Flood Preparedness 101 – How to Flood Proof Your Home

by | Jun 9, 2017 | Home Protection

How to Flood Proof Your Home

Our province is paying for the white winter that we had through 2016-17. Here we are at the onset of summer and snowmelt floods, compounded by spring rains, continue to hammer the lakes, creeks, rivers, and shorelines all over the British Columbia. For some the impact is nothing more than a visual spectacle, while for others it involves evacuation orders with many returning to find their property in ruins.

Flooding is a very real hazard for BC homeowners. However, much of the concern can be abated with early preparedness. As your guide to homeowner’s insurance, we are here to provide you with viable yet highly effective ways to keep your home and household safe from the impending threat.

4 Tips Towards Keeping Your Home Safe from Flood Hazards

1. Account for Your Flood Risk First

Before you know what reasonable measures you should take, you must confirm the flood level of your property. If this information isn’t available in your documented housing plans, have a look at this BC guide to floodplain maps to locate your community. If the results are concerning, have a property level flood protection survey conducted.

In addition, it is important to know the flood levels of your surrounding region. Also known as the flood stage, it is your gauge at which a body of water surface has risen to a level that may cause significant inundation of common dry land, resulting in an inconvenience or a threat to life and/or property. A breach of the flood level at your local lake, river, stream (etc.) could directly lead to the breach of your property’s own flood level. Knowing this data will help you make sense of local reports which quote updated statistics on the matter. Visit your municipality’s website to get this information, and carefully monitor BC’s Flood Warnings and Advisories which will identify when a flood level near you has been compromised.

2. Raise Above Risk

Once you know the flood level of your home, take measures to elevate high-risk items. This includes wiring, electronics, switches, sockets, and circuit breakers. If your basement’s flood level is one-foot, raise them to two or more. With these harmful home installations out of the way, you can then attend to your possessions and ensure that important documents and valuables are stored above the flood level. One item you can leave in harm’s way, is a sump pump, which will remove water that has accumulated in your basement and divert it into a basin. This worthwhile investment can be found at your local home and garden retailer.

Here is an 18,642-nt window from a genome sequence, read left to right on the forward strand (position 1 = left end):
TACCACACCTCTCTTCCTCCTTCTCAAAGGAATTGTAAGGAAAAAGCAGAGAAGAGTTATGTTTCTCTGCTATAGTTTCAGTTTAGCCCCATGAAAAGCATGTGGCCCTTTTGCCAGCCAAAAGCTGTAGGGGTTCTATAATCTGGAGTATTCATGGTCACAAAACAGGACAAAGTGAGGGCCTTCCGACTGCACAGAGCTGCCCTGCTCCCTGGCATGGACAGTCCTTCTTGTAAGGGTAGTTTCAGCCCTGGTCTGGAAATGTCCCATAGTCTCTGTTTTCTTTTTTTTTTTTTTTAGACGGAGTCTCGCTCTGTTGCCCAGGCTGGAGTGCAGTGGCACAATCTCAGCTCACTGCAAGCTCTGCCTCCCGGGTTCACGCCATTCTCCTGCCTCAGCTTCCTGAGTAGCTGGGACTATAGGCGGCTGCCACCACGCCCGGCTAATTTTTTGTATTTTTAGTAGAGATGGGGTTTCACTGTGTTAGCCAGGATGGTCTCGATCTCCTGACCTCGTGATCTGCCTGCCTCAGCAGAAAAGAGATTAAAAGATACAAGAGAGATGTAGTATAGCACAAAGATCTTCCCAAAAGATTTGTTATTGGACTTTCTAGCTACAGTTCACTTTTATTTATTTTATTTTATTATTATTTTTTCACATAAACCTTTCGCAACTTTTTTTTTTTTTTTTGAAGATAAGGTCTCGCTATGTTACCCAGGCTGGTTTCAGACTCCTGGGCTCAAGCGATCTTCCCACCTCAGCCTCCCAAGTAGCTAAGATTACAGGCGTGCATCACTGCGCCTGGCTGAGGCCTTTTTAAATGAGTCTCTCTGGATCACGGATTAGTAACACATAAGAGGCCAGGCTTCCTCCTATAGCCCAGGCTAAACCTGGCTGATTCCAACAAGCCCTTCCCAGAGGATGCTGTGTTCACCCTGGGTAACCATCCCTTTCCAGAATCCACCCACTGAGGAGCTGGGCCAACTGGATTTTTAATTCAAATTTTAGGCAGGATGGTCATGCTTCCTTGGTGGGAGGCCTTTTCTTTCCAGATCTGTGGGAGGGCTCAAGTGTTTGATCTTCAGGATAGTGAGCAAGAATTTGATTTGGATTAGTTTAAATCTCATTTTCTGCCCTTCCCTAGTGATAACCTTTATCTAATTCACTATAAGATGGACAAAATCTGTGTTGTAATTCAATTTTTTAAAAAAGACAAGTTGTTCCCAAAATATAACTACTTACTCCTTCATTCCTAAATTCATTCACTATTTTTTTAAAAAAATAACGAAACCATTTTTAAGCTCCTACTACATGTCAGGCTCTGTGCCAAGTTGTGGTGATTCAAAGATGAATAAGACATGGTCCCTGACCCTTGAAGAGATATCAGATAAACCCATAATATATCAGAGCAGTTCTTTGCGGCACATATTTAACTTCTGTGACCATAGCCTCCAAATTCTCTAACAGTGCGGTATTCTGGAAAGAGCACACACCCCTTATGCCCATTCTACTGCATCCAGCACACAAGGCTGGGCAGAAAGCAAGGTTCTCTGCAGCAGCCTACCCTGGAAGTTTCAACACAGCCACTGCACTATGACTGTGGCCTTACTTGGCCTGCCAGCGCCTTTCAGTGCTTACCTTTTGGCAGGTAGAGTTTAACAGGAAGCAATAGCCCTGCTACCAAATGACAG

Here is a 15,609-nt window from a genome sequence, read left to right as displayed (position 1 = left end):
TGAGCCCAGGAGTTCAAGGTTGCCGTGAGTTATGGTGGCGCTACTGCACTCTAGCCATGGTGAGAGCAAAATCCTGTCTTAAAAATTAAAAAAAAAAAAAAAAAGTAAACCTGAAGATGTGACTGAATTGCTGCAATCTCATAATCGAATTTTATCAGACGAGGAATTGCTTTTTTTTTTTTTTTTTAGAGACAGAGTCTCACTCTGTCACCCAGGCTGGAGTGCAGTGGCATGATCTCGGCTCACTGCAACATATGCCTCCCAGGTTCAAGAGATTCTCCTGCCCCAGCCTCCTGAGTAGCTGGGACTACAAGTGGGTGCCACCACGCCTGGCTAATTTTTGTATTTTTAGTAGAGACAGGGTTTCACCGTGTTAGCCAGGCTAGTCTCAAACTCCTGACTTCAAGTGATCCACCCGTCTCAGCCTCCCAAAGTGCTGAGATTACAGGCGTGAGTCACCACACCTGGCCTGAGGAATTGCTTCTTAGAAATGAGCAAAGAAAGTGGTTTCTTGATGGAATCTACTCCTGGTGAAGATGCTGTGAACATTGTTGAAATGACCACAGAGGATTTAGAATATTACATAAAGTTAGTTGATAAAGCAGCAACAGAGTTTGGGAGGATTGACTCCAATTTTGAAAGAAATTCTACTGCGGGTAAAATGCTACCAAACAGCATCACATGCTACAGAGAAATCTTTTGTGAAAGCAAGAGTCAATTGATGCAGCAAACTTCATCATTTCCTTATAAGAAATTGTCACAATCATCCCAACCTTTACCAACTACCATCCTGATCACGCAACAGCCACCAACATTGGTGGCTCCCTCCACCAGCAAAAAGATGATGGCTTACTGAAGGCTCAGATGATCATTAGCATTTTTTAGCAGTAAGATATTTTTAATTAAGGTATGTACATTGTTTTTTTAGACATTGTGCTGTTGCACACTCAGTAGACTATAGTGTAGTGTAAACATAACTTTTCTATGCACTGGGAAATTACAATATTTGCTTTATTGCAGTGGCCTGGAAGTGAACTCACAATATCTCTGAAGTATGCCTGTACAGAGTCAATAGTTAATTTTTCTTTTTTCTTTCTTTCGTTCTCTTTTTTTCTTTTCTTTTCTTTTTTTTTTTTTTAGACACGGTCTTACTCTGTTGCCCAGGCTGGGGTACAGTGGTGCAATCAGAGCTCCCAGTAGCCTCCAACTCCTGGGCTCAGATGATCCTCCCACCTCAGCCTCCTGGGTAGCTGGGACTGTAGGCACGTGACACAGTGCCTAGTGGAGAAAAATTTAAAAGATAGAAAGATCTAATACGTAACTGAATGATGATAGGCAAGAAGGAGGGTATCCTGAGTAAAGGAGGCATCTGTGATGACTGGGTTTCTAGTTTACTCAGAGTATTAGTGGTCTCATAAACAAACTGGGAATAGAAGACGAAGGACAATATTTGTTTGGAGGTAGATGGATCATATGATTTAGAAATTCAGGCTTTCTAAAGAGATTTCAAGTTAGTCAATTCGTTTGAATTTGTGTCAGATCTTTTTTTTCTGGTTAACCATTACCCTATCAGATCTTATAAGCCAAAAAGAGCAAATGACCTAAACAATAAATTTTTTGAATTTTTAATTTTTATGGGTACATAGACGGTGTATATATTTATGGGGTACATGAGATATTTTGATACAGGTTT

Also take note to elevate potentially harmful items located at the exterior (or in the garage) of your property. Any scenario that can cause rushing flood water to spark a fire or hurl debris at your home is a risk. Backup generators, A/C units, fuel reserves, and even patio furniture should be either anchored (non-electrical) or raised (electrical or fuel-based).

3. Flood-Conscious Landscaping

Retro-fitting your home for floods would be one of the most effective measures you can take. However, this option is not practical for most. Instead, you can use the landscape surrounding your property to abate the threat of floods. It is impactful yet budget-friendly, when compared to retro-fitting.

Swales are one solution. A swale is a trench-like depression that can be excavated around your home near the flood line so that it redirects water away from your property. Grading is also a very important answer to flood woes. Proper grading will channel water away from your home. You need to build up the amount of soil at the foundation of your house so that it forms a downward slant, keeping flood waters at bay. However, before you bring in an expert landscaper be sure to check the guidelines of your municipality because there may be regulations regarding lawn grading in your community.

4. Overland Flood Insurance is a New Thing – Do You Have It?

We bet you didn’t know that prior to the summer of 2016, Canada was the only country in the G8 which did not provide residential flood insurance coverage on a national level. Thankfully this is no longer the case, with comprehensive water damage and overland flood insurance now available in Canada. This will cover you in the event of flooding from lakes, rivers, or streams, and other forms of surface water accumulation. This includes snowmelt coming from mountainous terrains, the key culprit in BC’s current sporadic states of emergency. Without this insurance, coverage for the subsequent damage that can occur is extremely difficult (or impossible) to obtain. Contact Park Insurance today to make sure  you’re covered because the province’s flood fatigue continues.

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